This frequently overlooked Federal style mansion, constructed by Josiah Hasbrouck, is a must-see, not only the magnificent federal-style mansion, but also the property’s scenic beauty. There is also the Evert Terwilliger house, perched on the banks of the Plattekill Creek which cuts through the property. Built in the 1730s, it’s an example of an early stone house, and is also connected to the history of the mansion. Continue reading

Gravestone Preservation Workshop in New Paltz


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HHS Burial GroundOn September 19th and 20th, Historic Huguenot Street will host a two-day Gravestone Preservation Workshop in its historic 17th century burial ground led by monuments conservator, preservationist, and teacher Jonathan Appell, founder of the New England Cemetery Service.

The goal of this hands-on training workshop is to educate attendees on the various challenges and techniques of gravestone, monument, and historic stone preservation via an interactive working experience. Continue reading

1677 Huguenot Wheat Ale Debuting in New Paltz


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BeerHistoric Huguenot Street will debut “1677 Huguenot Wheat,” a strong wheat ale inspired by the beers of the early 18th century, at a keg tapping and tasting on the DuBois Fort lawn (81 Huguenot Street) on Saturday.

Brewed by The Gilded Otter brewmaster Darren Currier, the ale recipe was researched by beer scholar Craig Gravina, co-author of Upper Hudson Valley Beer and one of the founders of the Albany Ale Project. Continue reading

Black History Talk Begins Huguenot Street Series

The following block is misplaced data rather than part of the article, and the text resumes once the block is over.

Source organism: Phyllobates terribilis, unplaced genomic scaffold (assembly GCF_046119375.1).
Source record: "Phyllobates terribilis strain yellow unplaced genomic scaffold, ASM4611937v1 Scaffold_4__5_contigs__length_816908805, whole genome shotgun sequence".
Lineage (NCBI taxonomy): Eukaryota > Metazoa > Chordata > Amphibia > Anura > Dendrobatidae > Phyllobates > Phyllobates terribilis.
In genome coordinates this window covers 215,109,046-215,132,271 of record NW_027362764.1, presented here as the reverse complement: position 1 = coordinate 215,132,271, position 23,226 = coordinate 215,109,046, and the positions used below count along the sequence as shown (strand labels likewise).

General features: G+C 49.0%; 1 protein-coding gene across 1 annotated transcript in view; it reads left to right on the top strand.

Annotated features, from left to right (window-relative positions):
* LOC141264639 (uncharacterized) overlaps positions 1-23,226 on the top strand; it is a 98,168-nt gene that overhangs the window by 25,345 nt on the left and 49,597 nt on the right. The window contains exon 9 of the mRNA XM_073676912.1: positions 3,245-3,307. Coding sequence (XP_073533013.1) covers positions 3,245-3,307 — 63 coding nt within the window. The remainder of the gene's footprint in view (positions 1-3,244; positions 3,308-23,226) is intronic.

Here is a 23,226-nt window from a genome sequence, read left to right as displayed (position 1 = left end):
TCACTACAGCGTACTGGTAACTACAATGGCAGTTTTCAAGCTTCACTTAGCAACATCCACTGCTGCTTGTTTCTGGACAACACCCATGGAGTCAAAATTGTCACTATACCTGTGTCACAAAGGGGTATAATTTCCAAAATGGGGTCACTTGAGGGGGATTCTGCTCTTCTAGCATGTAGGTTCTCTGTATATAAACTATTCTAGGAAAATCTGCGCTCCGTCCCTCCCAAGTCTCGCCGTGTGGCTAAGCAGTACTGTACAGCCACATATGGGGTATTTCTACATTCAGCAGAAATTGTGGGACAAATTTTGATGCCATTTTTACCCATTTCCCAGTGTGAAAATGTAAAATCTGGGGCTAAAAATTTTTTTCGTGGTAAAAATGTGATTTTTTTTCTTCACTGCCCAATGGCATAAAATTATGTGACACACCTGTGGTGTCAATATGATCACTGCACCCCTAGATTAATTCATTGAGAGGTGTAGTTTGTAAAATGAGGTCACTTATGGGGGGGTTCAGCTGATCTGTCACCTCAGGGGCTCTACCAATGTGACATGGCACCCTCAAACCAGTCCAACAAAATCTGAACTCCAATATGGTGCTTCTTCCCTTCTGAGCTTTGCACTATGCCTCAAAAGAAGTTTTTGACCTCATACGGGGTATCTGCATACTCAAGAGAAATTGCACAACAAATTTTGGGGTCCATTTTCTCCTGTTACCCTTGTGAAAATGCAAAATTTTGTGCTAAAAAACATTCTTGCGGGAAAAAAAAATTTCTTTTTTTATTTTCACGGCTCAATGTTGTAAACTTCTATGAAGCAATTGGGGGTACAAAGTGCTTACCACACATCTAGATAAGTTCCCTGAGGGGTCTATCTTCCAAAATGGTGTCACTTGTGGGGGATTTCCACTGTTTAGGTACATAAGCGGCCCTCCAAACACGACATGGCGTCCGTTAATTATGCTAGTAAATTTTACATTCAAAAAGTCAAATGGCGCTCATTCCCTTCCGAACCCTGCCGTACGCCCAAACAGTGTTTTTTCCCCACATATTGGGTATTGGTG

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Augustus Freer in his WWII uniform c 1942Historic Huguenot Street in New Paltz is introducing a new “Fourth Saturday” event series. The first event in the series, on Saturday, February 28, with feature a lecture by Dr. A.J. Williams-Myers, Professor of Black Studies at SUNY New Paltz.

Dr. Williams-Myers will be presenting a lecture entitled “There is a River: Social and Economic Contributions of Africans Along the Hudson, From the Dutch Period to the American Revolution.” In honor of Black History Month, this lecture will focus on the influence of enslaved labor on the economic development of the Hudson River colonies, and the societal impact of African participation in both the French & Indian War and the Revolutionary War. Continue reading

Historic Huguenot St Appoints Advisory Board


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Historic Huguenot StreetHistoric Huguenot Street has announced that eleven historians have chosen to be part of its newly formed Scholarly Advisory Board. It’s expected that they will guide the interpretation of the National Historic Landmark District. The board is chaired by Dr. L.H. Roper, Professor of History at SUNY New Paltz.

The eleven historians share a knowledge for American, French, Dutch, Native American, New York, Atlantic, and Huguenot history – all of which are a part of the Historic Huguenot Street’s story. Continue reading